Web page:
My biggest challenge was maintaining an open mind and remembering what I was there for – to experience yoga as it is practiced in this city. So when a teacher came into one class and instructed us into Downward Dog before even saying hello, I swallowed the words ‘pardon’ and ‘me’, smiled and stepped back as asked.
My wallet may have taken a hit (a casual class is $200-300HKD) but my yoga life has definitely been enriched.
I have met teachers and practitioners from America, India, Australia, China, France, Brazil, South Africa, and of course Hong Kong, and even though the people and styles are as diverse and unique as the city itself, there was the same familiar quality there vibrating under the surface of everyone I met – Love.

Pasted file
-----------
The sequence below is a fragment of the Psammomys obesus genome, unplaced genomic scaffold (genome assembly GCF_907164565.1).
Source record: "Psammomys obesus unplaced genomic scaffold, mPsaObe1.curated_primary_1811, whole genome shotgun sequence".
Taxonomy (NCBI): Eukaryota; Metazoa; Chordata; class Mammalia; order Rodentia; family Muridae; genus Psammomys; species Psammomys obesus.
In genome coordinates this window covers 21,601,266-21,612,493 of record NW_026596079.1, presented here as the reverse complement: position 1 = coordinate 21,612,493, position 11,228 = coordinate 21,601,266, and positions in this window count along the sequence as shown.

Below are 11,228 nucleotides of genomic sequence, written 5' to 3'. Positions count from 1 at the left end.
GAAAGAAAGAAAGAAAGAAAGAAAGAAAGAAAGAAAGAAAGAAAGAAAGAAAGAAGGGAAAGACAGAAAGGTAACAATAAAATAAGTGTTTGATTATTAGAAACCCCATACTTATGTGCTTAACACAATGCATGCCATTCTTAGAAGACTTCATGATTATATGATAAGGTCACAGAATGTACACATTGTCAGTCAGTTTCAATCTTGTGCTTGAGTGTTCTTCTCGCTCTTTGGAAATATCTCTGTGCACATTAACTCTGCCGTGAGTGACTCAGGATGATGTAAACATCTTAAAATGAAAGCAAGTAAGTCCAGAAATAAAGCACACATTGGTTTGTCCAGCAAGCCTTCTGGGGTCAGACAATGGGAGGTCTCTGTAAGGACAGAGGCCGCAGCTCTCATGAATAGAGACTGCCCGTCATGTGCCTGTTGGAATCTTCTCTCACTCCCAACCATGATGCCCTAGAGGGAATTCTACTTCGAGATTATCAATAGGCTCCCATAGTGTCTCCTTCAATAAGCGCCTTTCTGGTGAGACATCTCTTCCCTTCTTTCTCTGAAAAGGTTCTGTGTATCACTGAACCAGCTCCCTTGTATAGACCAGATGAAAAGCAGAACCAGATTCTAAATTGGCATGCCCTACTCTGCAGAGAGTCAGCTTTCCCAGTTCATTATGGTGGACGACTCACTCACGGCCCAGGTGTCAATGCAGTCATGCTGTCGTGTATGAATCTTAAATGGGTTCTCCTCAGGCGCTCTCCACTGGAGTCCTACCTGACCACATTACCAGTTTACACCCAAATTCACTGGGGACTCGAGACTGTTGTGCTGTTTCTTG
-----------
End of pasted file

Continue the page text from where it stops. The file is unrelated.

About Anna Coventry
Anna is a 500hr RYT and writer who grew up in NZ and is now an international gypsy. She is currently on her second 90-day visit to Hong Kong, a city she has grown to love.
Passionate about holistic wellbeing Anna believes in the transformative powers of yoga. She enjoys sharing her thoughts, ideas and experiences in a light hearted and honest way on her website Bubbles and Backbends. You can also find her on Facebook and Twitter.